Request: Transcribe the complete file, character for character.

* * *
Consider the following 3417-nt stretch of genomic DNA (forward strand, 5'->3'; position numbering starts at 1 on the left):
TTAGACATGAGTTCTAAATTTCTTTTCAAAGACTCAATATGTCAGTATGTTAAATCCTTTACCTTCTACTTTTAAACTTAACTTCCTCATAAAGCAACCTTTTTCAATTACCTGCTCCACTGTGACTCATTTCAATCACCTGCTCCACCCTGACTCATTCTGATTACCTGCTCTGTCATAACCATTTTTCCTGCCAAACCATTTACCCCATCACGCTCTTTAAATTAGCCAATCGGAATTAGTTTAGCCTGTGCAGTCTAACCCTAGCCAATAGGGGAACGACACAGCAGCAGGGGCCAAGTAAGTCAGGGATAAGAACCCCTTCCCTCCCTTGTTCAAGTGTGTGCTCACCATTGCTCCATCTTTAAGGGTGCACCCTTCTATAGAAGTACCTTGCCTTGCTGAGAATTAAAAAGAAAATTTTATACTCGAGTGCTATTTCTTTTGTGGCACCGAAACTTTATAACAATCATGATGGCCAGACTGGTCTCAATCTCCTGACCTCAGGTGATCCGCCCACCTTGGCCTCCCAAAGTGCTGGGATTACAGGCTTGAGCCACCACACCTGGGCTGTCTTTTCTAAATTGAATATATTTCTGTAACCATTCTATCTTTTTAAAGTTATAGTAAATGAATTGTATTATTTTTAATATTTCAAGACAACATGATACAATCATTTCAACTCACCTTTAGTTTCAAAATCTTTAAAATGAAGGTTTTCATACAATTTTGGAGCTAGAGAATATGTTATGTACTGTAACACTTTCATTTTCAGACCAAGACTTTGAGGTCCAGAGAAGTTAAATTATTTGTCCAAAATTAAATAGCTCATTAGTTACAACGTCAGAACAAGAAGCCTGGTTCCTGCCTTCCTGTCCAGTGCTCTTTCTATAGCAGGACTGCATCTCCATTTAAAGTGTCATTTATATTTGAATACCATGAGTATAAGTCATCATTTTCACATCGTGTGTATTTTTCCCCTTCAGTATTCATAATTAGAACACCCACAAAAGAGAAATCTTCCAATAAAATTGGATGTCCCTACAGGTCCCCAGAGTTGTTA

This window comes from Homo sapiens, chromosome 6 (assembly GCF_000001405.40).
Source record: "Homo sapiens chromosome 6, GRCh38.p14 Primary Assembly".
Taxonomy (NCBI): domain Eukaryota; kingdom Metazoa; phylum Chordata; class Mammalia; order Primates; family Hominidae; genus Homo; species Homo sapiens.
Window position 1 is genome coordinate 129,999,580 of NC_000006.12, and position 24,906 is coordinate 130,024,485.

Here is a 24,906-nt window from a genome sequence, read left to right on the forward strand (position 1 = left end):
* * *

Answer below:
Consider the following 3417-nt stretch of genomic DNA (forward strand, 5'->3'; position numbering starts at 1 on the left):
TTAGACATGAGTTCTAAATTTCTTTTCAAAGACTCAATATGTCAGTATGTTAAATCCTTTACCTTCTACTTTTAAACTTAACTTCCTCATAAAGCAACCTTTTTCAATTACCTGCTCCACTGTGACTCATTTCAATCACCTGCTCCACCCTGACTCATTCTGATTACCTGCTCTGTCATAACCATTTTTCCTGCCAAACCATTTACCCCATCACGCTCTTTAAATTAGCCAATCGGAATTAGTTTAGCCTGTGCAGTCTAACCCTAGCCAATAGGGGAACGACACAGCAGCAGGGGCCAAGTAAGTCAGGGATAAGAACCCCTTCCCTCCCTTGTTCAAGTGTGTGCTCACCATTGCTCCATCTTTAAGGGTGCACCCTTCTATAGAAGTACCTTGCCTTGCTGAGAATTAAAAAGAAAATTTTATACTCGAGTGCTATTTCTTTTGTGGCACCGAAACTTTATAACAATCATGATGGCCAGACTGGTCTCAATCTCCTGACCTCAGGTGATCCGCCCACCTTGGCCTCCCAAAGTGCTGGGATTACAGGCTTGAGCCACCACACCTGGGCTGTCTTTTCTAAATTGAATATATTTCTGTAACCATTCTATCTTTTTAAAGTTATAGTAAATGAATTGTATTATTTTTAATATTTCAAGACAACATGATACAATCATTTCAACTCACCTTTAGTTTCAAAATCTTTAAAATGAAGGTTTTCATACAATTTTGGAGCTAGAGAATATGTTATGTACTGTAACACTTTCATTTTCAGACCAAGACTTTGAGGTCCAGAGAAGTTAAATTATTTGTCCAAAATTAAATAGCTCATTAGTTACAACGTCAGAACAAGAAGCCTGGTTCCTGCCTTCCTGTCCAGTGCTCTTTCTATAGCAGGACTGCATCTCCATTTAAAGTGTCATTTATATTTGAATACCATGAGTATAAGTCATCATTTTCACATCGTGTGTATTTTTCCCCTTCAGTATTCATAATTAGAACACCCACAAAAGAGAAATCTTCCAATAAAATTGGATGTCCCTACAGGTCCCCAGAGTTGTTA

This window comes from Homo sapiens, chromosome 6 (assembly GCF_000001405.40).
Source record: "Homo sapiens chromosome 6, GRCh38.p14 Primary Assembly".
Taxonomy (NCBI): domain Eukaryota; kingdom Metazoa; phylum Chordata; class Mammalia; order Primates; family Hominidae; genus Homo; species Homo sapiens.
Window position 1 is genome coordinate 129,999,580 of NC_000006.12, and position 24,906 is coordinate 130,024,485.

Here is a 24,906-nt window from a genome sequence, read left to right on the forward strand (position 1 = left end):